Bibi Tanga & the Selenites,African heat wave
New album, 40° of Sunshine
Bibi Tanga and his Selenites are back on track with 40° of Sunshine, a torrid album cooked up during a tour of Africa. Conjuring up memories of dance-filled bars fermented in palm toddy, the dozen tracks mark out the tempo with a flourish.
"This is our third album," Bibi Tanga told us on a sunny Parisian café terrace. The singer and bass player best known for accompanying the TV show Salut les Terriens with the group Gréements de Fortune, allowed himself the indulgence of dipping into his memories, back to the continent that spawned this album. “After our previous album, Dunya, was released, we had the chance of doing a two-month tour of Africa and that obviously comes across,” he explained. “The groove is more accentuated, with a more direct, dancefloor sound.” Almost brutal, you could say, as if the African voyage tipped the balance over to the dark side, altering gravity under the band’s feet, like on the album cover.
Elders’ prophetic vision
"When I play afro, the audience laps it up. Although in Africa, people have been listening to a lot of music for a long time, and not just traditional music,” he added, throwing in genres: “rock, funk, reggae…” For Bibi Tanga, this openness is the shape of the future. “It’s the prophetic vision of the Elders,” he said smilingly before telling us how the tracks came about: “Professeur and I have been working together for 9 years now. It all starts with jams. We spend a week, in his studio, which is permanently wired up, getting out as much as we can. Then we listen to it and organize it all. The chorus comes and I write the lyrics in English, French or Sango (Ed’s note: language from Central Africa, Bibi Tanga’s homeland). Then come the arrangements. We try to be as free as we can. The only rule, if there is one, is to try and keep the jam spirit.”
It’s a spirit that includes taking on lyrics written by others. Poet of The Soul, for example, and My Heart is jumping include verses by Walt Whitman, the iconic 19th century American poet. Another track rich in slap bass groove bears the poetry of the pre-romantic British poet, William Blake. "Laughing Song is about joy," commented the singer before going on to present Happy Dustman,” with French and English lyrics written by his friend, Philippe Troyon. “It’s a first-person account of a young dustman’s working day.”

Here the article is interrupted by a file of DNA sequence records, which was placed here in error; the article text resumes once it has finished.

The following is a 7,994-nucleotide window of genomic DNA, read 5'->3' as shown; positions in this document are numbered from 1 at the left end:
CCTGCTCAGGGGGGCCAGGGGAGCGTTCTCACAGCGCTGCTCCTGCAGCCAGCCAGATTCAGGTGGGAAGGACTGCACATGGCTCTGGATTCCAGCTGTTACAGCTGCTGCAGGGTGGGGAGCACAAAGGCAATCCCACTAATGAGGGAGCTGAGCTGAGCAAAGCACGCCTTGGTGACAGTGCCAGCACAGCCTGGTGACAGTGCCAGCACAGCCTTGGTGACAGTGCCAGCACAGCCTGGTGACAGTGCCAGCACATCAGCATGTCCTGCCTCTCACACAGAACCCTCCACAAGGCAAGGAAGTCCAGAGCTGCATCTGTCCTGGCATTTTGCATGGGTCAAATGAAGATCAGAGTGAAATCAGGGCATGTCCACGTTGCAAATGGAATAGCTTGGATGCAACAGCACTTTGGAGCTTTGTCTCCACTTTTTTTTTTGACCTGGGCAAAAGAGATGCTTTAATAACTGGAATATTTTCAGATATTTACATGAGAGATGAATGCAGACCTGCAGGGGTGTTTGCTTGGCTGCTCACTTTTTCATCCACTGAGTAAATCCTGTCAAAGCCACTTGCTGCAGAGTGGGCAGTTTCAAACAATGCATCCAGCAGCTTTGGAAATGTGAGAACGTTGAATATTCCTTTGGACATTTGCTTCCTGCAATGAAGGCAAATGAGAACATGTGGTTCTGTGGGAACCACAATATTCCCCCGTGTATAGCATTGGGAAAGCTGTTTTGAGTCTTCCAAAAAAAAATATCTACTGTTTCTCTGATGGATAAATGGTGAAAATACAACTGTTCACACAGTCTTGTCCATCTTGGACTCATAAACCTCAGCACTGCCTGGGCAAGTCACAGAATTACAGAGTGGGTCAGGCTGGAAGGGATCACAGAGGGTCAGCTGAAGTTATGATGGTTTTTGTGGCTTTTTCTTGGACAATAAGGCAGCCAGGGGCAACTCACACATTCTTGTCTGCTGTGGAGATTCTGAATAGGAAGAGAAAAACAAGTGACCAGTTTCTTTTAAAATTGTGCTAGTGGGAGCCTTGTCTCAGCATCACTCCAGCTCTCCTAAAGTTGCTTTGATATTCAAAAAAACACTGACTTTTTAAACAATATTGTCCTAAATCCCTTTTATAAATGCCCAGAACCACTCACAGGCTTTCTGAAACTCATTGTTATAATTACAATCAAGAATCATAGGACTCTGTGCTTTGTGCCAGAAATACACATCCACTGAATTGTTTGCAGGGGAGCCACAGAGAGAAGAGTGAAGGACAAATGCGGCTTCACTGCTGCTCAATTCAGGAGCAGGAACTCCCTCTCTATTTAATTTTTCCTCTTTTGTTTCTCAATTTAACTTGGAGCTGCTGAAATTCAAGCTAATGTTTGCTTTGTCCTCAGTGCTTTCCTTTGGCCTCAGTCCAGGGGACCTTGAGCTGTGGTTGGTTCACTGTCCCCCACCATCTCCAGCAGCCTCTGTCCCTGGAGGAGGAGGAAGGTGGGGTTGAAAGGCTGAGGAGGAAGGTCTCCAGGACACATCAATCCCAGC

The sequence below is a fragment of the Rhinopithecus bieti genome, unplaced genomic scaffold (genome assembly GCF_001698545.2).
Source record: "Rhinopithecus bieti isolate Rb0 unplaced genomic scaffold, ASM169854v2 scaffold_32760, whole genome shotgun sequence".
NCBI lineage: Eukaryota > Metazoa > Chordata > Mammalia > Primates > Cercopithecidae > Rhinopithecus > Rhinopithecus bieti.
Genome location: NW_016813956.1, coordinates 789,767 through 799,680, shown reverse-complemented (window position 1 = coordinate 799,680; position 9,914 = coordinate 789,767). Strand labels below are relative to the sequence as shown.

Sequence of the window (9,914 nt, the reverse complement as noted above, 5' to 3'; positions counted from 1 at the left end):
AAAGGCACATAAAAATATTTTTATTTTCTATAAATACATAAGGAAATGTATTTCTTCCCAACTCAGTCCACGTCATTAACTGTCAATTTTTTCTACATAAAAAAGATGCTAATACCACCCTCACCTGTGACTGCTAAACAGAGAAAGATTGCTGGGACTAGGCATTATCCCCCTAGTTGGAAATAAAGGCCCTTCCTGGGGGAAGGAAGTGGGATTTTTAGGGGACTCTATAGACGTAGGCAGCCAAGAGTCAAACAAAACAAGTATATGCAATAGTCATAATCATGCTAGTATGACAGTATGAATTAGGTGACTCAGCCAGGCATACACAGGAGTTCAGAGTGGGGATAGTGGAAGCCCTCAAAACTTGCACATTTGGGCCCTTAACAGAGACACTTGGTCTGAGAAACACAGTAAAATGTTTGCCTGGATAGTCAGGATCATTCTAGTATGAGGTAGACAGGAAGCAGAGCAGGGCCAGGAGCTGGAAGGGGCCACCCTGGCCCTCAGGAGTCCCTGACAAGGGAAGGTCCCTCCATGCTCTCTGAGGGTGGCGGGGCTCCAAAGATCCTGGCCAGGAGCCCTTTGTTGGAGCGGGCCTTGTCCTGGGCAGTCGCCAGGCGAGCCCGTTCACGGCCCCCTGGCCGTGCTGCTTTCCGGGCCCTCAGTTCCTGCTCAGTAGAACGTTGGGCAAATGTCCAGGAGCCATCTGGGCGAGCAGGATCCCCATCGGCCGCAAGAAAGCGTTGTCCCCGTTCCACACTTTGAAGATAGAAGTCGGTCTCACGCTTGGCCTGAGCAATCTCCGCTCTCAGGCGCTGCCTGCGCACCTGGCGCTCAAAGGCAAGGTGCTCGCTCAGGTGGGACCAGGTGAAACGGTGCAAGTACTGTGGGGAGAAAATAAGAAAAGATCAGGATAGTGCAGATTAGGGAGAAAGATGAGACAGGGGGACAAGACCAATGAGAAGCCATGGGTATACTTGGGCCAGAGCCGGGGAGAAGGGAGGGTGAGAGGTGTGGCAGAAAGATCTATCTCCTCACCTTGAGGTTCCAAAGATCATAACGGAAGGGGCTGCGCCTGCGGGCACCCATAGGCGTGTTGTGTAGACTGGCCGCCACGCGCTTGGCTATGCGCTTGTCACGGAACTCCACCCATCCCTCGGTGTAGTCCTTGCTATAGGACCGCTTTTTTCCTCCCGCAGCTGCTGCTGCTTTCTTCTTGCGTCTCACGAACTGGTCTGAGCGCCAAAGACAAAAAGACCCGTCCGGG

The record crisis takes us back to live
"We listen to all kinds of things," declared Bibi, reminding us that his accomplice, Professeur Inlassable, has a rock background. "He started out playing drums in a band from Bordeaux and even wrote a song that got into the top 50 before moving into mixing." Unsurprisingly, it’s on stage that the band and its singer-bass player have chosen to expose their new opus to the heat and light. "The record crisis has taken us back to the essence of live music,” proclaimed Bibi Tanga.
To match their evolving sound, Bibi and his gang have reworked their classic references. “For a long time, if we were asked to do a cover, we’d reel off Move on Up by Curtis Mayfield. Nowadays we play Naive Melody by Taking Heads". Their forthcoming concerts are almost certain to bear the mark of this more rock sound that sits between funk and P-funk, along with some classy arrangements and superb string work. A clutch of dates in France, one of them in the Belleville neighbourhood of Paris on 13 June, will precede a genuine “coast to coast” tour of the USA in July. "We’ll be playing in New York, Washington, Chicago, Seattle, Los Angeles, San Francisco..." he reeled off and then went on to mention those who won’t be taking part in the trip. “In October, we’ll be back on tour in France.” The dates are set for an African heat wave.
Bibi Tanga & The Selenites 40° of Sunshine. (Nat Geo Music) 2012
Translation: AM Harper